Sometimes I feel like I’ve been in a dark room for a long time and I’ve got to explain to everyone would color of dark it was.
    I’m sure you understand John Mark.

    Told him to try to get onto your blog told him about your post and that you guys had a little bit of a disagreement. But contextualized it and and then said laughingly I’m sure by now you see things his way.

    I ask him if you were really as smart as I think you are,
    don’t let that go to your head,
    I’m not real well read.
    Just a little humor thrown in anyway he said yep you’re pretty smart.
    So he invited me to come over the church some Sunday gave me his business card gets out of the car right give you the e-mail address if you don’t already have it.
    So I’ll manage to get out there and see them another day at least I of this phone number and I know where he is so maybe I can stop and other day when I get out that way.

    Just thought I’d let you know I found another place to go and from one of your posts thanks John Mark.
    Blessings rich in California

    Mark Manassee (at the time a chaplin at Vanderbilt Hospital and presently the preaching minister at the Culver Palms Church of Christ in Los Angeles) and myself.

    though we disagreed on certain pointhes.

  9.   Alexander Basnar Says:

    I certainly represent a more or less modified “traditional” understanding of the scripture involved in this topic. When following a link to Dr Rubel Shelly’s page, I found a quotable statement that represents quite well what I would call ignoring the facts: “The veil as a symbol of female submission to the church’s leaders was a convention at Corinth; it was never a universal rule for all female disciples in all cultures of the world” (Dr. Rubel Shelly; http://www.rubelshelly.com/content.asp?CID=18135)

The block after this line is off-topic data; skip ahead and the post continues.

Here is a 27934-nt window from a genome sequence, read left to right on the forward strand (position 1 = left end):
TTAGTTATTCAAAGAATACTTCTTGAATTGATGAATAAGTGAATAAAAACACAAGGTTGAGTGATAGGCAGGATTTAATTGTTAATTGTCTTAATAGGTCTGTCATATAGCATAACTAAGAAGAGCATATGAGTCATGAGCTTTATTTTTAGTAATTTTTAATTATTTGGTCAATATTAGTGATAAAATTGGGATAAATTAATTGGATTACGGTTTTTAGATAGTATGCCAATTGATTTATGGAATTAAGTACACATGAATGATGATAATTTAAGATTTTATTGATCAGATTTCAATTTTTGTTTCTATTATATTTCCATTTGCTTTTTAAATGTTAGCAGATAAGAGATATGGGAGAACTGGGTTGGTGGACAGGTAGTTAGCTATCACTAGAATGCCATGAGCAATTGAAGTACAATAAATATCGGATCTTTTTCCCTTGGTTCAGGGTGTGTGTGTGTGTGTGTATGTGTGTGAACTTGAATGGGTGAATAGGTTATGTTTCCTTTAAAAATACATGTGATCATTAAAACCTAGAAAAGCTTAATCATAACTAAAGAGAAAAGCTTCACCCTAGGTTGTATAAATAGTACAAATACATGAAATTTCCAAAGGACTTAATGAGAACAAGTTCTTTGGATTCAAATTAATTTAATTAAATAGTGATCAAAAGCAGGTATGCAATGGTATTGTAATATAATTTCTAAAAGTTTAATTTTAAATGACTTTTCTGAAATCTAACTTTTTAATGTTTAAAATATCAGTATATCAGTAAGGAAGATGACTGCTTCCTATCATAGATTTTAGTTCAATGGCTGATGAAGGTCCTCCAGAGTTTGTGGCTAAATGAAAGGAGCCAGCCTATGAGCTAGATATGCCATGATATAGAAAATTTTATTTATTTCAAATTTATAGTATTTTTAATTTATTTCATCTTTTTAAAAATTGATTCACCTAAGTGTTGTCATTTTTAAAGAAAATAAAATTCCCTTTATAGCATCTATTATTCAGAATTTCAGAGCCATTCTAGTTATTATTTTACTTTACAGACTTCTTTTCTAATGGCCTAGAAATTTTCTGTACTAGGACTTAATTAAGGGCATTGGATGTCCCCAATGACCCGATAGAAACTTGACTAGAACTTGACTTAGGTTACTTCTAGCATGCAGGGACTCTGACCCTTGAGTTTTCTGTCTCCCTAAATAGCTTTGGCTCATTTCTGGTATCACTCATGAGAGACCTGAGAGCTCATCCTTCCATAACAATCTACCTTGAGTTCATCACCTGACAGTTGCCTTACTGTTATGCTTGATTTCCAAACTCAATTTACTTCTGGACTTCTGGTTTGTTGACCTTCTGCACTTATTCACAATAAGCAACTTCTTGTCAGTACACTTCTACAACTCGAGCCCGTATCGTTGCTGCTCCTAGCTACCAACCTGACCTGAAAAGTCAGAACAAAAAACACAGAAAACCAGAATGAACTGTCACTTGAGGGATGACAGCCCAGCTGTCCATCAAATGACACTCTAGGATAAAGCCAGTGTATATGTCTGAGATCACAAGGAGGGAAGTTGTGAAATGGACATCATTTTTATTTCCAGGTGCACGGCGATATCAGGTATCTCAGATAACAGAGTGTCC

a) Paul did not take a customs from Corinth. It as a tradition which he delivered unto them (which he brought along), just as the Lord’s Supper that is dealt with immediately afterwards. Both issuses took about the same amout of ink and papyrus to convey the message.
    b) Paul says there is no other custom in the churches of God; meaning: In all churches the women pray veiled.
    c) Church history is crystal clear that in all churches women prayed veiled; and this was the rule in virually all denominations up to the 1950s and beyond.

    Well, maybe that’s not the place to debate these points, but I am always surprized when I read statements like his – and they do a lot of harm to the churches.

    But – as a consequence of 1 Cor 11:2-16 I would encourage sisters to pray in an assembly and to speak encouraging words (not to teach authoritatively). But also note, that we speak of a house church setting when we read the NT. Most of the questions arise, becaus we follow “high-church-traditions”, where only one person stands in front and does the reading, the praying, the choosing iof hymns and the teaching. This is totally alien to NT-church life. We have to keep that in mind, too, when we discuss a subject like this.


  10.   rich constant Says:

    well it is about time some more of you Smart members of the lord’s church start enguageing in these issues